A Truer Picture

Perspective - AJ Dahiya

Suppose two people are on opposite ends of a vast and lush forest that stretches for many thousands of acres. One stands beside a rushing stream, watching the light play on the water. The other is in a heavily wooded thicket, so dense that very little light filters through at all.

If they were to describe the forest to each other, their accounts would be drastically different. They aren’t standing in the same place or having the same experience.

Perhaps they might argue about what the forest looks like.

Or, they could choose to listen to each other and grasp a bigger conception of the forest; one that accounts for the fullness beyond their own immediate horizon.

The moral of this little story: Our own lived experience matters. It is important, yet a worldview centered on this alone will necessarily result in a very limited understanding. You may be sitting beside the stream, but that doesn’t mean someone else isn’t standing in the thicket. The forest of humanity is limitless, the map of which is a tapestry of all of our collective unique experiences. The truth of another’s story in no way invalidates your own. In fact, the more perspectives we can hear with an open heart, the larger and truer our picture becomes.

Seek and ye shall find

Seek and ye shall find - AJ Dahiya

I have a dear friend who is a gifted biologist. Hiking with her, she always manages to notice a ring snake among the leaves, the curved tail of a salamander just below a river rock, or the fluttering wings of some reclusive bird species high up in the canopy. I imagine a great many people might hike the same path and notice none of these things. In fact, they might conclude that there isn’t much life within that stretch of forest at all.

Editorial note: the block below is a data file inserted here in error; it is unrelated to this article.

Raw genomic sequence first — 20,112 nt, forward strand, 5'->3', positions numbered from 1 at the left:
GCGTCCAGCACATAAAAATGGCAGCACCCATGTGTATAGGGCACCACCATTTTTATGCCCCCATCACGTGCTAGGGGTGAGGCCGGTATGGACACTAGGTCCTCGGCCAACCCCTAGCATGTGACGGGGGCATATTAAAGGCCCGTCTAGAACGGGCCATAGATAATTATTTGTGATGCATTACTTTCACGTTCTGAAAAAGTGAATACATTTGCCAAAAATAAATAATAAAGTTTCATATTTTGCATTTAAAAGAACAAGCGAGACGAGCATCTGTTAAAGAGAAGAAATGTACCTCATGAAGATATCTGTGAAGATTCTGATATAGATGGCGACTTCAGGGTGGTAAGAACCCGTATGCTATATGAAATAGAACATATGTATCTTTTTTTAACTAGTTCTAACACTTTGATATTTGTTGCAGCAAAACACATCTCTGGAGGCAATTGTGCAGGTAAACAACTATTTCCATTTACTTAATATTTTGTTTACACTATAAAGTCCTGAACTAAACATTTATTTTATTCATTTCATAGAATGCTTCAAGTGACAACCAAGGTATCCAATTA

So often in life, what we find is predetermined by what we are looking for.

On our own unique paths as individuals, how much beauty and wonder are we open to noticing? How alive is our inner forest, and how are we interpreting the experiences we have along the journey?

The stories we tell ourselves about our identities, communities, relationships, and worth can be self-fulfilling prophecies. If uninterrogated, these narratives create patterns in our lives through confirmation bias. And these narratives are not only dangerous, but often untrue. How many of our self-created villains, heroes, or detractors are actually just the shadow puppets of our own fears, justifications, or desire to belong?

I think of the famous quote by Marianne Williamson, “Our deepest fear is not that we are inadequate. Our deepest fear is that we are powerful beyond measure. It is our light, not our darkness, that most frightens us. We ask ourselves, Who am I to be brilliant, gorgeous, talented, and fabulous? Actually, who are you not to be?”

I think the “power beyond measure” she is referring to is the power to write and rewrite our own stories, change our perspectives, and build a brighter reality. One of the many things that inspires me about The Pollination Project community of changemakers is that their awareness is trained on goodness and solution-seeking. The very act of applying for seed funding means that their personal narratives are expansive; the story they have created for their own lives includes belief in their unique ability to be a force for goodness in the world.

Focusing on light does not mean ignoring the dark. Amplifying goodness is not to assert that suffering does not exist, but is a choice to focus on what we are for rather than what we are against; to be moved by love, rather than fear.

If we find ourselves unable to see anything but darkness we can pause and ask the question — what am I seeking?

Whatever it is, you can be sure you’ll find it